Indian Tech 

How RBI’s new rule is bad news for Indian smartphone companies, and likely good news for Chinese brands

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NEW DELHI: Indian handset makers are facing a double whammy with the loss of an inexpensive avenue of credit and the disruption caused by Reliance Retail’s JioPhone, forcing them to cut production of feature phones and risk losing further ground to Chinese rivals.

Funding costs shot up after the Reserve Bank of India scrapped letters of undertaking (LoUs) in the wake of the PNB scam earlier this year, which may lead to higher mobile phone prices. Experts said this and the production cut could result in domestic handset makers such as Lava, Micromax and Karbonn ceding further market share to rivals, mainly Chinese companies.

“In LoU funding, the industry used to get finance at rates between 2.5% and 3%. Now, for the same, we have to use our credit limits and that will come to 10-12%.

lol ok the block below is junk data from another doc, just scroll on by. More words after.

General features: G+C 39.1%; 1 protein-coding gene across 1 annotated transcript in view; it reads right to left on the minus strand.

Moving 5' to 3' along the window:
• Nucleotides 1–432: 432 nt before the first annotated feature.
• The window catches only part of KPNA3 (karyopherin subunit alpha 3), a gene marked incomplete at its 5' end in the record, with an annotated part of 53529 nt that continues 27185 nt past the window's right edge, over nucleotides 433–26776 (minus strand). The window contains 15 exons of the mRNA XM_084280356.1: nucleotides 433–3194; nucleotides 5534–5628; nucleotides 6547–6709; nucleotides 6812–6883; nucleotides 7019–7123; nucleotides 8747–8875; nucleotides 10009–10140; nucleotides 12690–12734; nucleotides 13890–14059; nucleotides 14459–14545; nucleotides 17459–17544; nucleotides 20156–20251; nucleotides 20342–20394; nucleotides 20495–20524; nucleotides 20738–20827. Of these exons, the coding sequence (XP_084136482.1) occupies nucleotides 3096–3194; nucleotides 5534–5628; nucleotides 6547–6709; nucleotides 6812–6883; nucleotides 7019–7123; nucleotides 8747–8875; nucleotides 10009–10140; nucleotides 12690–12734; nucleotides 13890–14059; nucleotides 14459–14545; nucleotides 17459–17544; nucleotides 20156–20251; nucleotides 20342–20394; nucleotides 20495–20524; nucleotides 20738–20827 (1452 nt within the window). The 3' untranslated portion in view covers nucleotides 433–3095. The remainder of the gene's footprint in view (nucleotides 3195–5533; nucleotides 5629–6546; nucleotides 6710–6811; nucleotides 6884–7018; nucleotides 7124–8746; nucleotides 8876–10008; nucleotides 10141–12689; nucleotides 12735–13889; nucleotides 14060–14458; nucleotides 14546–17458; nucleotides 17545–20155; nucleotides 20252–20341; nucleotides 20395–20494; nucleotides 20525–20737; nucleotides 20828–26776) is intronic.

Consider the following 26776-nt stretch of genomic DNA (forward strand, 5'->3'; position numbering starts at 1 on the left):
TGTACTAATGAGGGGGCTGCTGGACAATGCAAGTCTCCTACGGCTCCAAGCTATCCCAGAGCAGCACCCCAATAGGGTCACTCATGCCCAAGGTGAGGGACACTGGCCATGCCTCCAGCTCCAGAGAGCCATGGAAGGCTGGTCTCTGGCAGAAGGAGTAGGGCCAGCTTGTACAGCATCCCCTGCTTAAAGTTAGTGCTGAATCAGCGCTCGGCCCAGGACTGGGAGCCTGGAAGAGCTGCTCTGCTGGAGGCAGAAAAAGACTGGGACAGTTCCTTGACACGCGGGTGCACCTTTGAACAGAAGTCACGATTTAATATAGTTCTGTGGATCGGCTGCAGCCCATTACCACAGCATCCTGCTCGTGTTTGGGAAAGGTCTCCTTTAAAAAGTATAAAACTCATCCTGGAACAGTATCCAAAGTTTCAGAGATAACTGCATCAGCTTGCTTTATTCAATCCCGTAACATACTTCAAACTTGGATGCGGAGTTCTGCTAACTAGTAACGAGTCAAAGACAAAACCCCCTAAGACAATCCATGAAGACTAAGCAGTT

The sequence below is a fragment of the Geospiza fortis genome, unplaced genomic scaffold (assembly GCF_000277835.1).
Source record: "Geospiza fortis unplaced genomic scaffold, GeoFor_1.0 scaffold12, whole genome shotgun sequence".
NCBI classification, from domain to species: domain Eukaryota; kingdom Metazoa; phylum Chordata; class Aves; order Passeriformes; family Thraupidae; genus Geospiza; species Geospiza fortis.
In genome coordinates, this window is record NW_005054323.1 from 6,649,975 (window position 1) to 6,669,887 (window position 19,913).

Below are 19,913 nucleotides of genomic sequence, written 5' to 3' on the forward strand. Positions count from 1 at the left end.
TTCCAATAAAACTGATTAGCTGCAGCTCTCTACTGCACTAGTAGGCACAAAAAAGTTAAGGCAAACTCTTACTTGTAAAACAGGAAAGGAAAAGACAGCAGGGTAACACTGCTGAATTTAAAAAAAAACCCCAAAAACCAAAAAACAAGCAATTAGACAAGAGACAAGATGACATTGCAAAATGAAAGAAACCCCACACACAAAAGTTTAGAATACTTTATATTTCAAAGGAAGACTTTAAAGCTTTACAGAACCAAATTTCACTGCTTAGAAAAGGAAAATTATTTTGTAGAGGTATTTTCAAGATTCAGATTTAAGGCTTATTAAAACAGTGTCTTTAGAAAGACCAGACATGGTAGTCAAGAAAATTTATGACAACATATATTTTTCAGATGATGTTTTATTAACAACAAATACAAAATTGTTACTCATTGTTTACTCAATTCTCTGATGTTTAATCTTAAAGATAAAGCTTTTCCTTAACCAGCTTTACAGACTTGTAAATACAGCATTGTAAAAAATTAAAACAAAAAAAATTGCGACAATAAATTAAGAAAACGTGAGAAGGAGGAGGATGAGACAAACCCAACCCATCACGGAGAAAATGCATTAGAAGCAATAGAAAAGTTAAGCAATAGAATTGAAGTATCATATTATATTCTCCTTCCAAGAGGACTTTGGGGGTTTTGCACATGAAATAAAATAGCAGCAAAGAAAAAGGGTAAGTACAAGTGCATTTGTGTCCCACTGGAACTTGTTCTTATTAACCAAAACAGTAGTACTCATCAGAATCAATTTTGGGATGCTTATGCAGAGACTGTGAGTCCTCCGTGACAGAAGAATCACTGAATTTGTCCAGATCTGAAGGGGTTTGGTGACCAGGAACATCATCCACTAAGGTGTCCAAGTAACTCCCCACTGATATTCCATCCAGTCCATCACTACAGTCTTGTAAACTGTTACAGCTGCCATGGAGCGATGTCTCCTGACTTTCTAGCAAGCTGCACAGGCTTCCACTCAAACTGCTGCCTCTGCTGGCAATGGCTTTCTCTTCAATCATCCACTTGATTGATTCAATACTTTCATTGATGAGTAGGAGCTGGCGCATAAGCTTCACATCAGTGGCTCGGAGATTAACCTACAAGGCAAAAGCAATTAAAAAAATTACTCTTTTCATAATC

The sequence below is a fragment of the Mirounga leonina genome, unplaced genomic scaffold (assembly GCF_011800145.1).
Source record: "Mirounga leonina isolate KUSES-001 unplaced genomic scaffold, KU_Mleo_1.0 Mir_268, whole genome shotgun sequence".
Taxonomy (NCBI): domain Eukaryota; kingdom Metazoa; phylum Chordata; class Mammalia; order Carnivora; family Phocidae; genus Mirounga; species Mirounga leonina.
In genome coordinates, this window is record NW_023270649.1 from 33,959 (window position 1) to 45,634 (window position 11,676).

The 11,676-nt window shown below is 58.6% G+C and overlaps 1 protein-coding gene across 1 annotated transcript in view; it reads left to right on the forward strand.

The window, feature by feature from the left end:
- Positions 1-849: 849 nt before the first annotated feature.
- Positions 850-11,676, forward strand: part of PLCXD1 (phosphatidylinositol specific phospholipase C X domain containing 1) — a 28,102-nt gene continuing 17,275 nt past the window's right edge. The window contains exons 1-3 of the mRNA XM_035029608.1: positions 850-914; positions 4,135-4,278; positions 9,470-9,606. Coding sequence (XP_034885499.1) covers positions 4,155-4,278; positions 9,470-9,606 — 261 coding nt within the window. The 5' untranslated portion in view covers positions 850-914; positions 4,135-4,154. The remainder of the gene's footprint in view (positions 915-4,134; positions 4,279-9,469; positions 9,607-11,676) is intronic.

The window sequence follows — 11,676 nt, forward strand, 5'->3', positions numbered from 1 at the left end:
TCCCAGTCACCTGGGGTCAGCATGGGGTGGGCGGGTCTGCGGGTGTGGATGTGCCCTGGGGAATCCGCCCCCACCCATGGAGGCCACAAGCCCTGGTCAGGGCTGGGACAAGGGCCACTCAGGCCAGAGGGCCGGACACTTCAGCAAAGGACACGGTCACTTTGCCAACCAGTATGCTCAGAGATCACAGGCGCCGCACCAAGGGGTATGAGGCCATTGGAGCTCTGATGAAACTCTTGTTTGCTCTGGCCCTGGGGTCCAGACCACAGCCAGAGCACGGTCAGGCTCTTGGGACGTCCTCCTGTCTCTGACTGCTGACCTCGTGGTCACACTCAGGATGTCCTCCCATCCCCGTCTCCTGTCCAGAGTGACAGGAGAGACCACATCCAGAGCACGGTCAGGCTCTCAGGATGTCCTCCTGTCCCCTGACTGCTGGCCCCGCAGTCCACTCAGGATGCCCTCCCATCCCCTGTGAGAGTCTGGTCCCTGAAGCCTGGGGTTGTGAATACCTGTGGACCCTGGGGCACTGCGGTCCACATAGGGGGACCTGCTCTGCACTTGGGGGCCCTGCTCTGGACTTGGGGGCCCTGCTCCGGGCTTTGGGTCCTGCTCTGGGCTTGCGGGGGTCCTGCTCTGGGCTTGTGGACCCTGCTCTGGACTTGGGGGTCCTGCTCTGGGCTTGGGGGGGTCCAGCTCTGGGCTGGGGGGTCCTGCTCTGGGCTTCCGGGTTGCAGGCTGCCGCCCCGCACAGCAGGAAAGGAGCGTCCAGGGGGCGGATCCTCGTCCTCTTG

It is an 8% (percentage point) jump on the price,” said Ritesh Suneja, group chief financial officer of Lava International, a view backed by Karbonn Mobiles chairman Pardeep Jain.

 “It will become unviable to carry out trade due to thin operating margins. It will affect the growth of the business… our domestic mobile phone industry is already facing a very tough competition from foreign players,” Suneja added.
 LoUs are issued by domestic branches of Indian banks to enable customers get trade credit from banks overseas. Indian handset companies used LoUs to import components from China.
The Indian Cellular Association has written to the finance ministry seeking alternatives to LoUs so as to protect the government’s Make in India plan.
“Any kind of impact to local players will push them to further cede market share to competitors, especially Chinese, at a time when the market is going through a cyclic slowdown typical in the January-March quarter,” said Tarun Pathak, associate director at Hong Kong-based Counterpoint Technology Market Research.

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